Sevan G&G Café
This hummus is not only authentic and tasty, it's gorgeous, and the family that runs the place works hard to make it that way. When they bring out takeout orders, they open the box with a flourish to reveal a perfectly shaped mound of chickpea delight. The cooks are careful to pool just the right amount of olive oil on top, sprinkle it with paprika and garnish their work with a couple sprigs of parsley. The baba ganoush and tabbouleh are just as good, as is the array of Mediterranean meat dishes. The wide dining room of blue-clothed tables is a pleasant place to spend the evening, and there's a patio that fronts on Greenville. Just remember, it's BYOB.
Beth Marie's Old Fashioned Ice Cream & Soda Fountain
We'll bitch about gas at three bucks a gallon, but we've got absolutely no problem burning $30 to drive up Interstate 35 for absolutely the most delectable ice cream we've ever laid our lips upon. It's that good. Almost a decade old, Beth Marie's makes more than 60 flavors of ice cream right in the storefront location nestled on the Denton square. Flavors span classics such as peppermint and rocky road to unique tastes such as apple pie and cupcake (with little bits of real confetti cake in it). Scoops are available in ounce increments so customers can go whole hog or opt for a golf ball-sized bite to avoid extending the belt. More than 40 flavors can be blended into malts and shakes, and requisite soda jerk creations such as floats and limeades are also available if cones (waffle ones are made fresh at the counter) ain't the order.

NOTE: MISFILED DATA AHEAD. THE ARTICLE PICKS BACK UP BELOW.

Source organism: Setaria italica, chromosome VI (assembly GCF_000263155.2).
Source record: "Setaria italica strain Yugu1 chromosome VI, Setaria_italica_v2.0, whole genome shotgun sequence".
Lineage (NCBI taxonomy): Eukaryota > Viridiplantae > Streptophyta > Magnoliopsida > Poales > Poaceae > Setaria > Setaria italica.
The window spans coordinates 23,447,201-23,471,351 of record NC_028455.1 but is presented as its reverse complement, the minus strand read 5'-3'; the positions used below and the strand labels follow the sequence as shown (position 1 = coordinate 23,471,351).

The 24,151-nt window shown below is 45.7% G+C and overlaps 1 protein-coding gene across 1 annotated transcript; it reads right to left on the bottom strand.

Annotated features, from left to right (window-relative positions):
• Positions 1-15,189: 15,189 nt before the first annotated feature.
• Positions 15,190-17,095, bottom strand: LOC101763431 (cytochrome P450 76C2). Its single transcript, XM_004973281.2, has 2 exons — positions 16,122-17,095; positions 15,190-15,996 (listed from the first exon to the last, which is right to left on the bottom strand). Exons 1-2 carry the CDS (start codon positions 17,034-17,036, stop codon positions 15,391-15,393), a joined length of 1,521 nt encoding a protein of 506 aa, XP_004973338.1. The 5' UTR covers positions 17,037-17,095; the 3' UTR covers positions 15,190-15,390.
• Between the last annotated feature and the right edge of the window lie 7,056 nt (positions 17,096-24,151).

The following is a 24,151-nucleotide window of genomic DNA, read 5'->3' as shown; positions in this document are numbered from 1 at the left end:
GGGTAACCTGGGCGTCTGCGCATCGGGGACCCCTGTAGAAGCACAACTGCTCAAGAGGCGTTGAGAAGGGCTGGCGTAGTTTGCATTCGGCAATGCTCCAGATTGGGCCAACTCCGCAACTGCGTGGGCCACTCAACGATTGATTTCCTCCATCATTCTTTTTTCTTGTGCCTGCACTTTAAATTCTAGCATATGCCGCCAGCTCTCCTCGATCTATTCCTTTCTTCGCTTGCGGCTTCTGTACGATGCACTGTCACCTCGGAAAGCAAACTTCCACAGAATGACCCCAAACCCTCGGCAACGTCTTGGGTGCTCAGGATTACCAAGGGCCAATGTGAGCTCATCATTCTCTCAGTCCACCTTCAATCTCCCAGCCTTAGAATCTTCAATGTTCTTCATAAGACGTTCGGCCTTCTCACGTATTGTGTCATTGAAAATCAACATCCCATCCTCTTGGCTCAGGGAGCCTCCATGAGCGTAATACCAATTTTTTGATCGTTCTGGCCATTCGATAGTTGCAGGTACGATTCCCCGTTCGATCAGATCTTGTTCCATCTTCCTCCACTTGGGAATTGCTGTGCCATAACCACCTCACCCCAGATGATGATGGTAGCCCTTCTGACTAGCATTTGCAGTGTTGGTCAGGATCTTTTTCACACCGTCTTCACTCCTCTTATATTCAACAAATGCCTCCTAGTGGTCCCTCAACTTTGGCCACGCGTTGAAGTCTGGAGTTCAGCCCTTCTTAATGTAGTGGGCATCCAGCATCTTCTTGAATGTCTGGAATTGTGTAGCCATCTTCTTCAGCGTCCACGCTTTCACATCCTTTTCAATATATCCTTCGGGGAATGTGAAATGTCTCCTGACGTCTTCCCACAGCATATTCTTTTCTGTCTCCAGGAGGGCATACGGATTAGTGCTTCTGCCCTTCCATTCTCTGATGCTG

Central Market
Somewhere deep in Whole Foods culture, Whole Foods still thinks of ice cream as a sin. Now, it's a sin Whole Foods will tolerate and forgive, but only in moderation, like Catholic sex. At Central Market there is no moderation. Central Market offers you every kind of ice cream, sorbet, gelato and other frozen excess that mankind has been able to scheme up since the beginning of ice cream, which, as we all know, was invented in Texas. More or less. Central Market's idea is definitely more. Their selection runs a gamut from better chocolate than we ever thought was possible in this life to something we didn't think was possible—ice cream that isn't good. Yeah, they've got some handmade niche varieties that somebody needs to put back in the niche, including one that tastes like it has little pellets of sod or something in it. We love the Earth too, but please, not in our ice cream! Anyway, if you want to expand your ice cream awareness, Central Market is the joint to visit.
Highland Park Cafeteria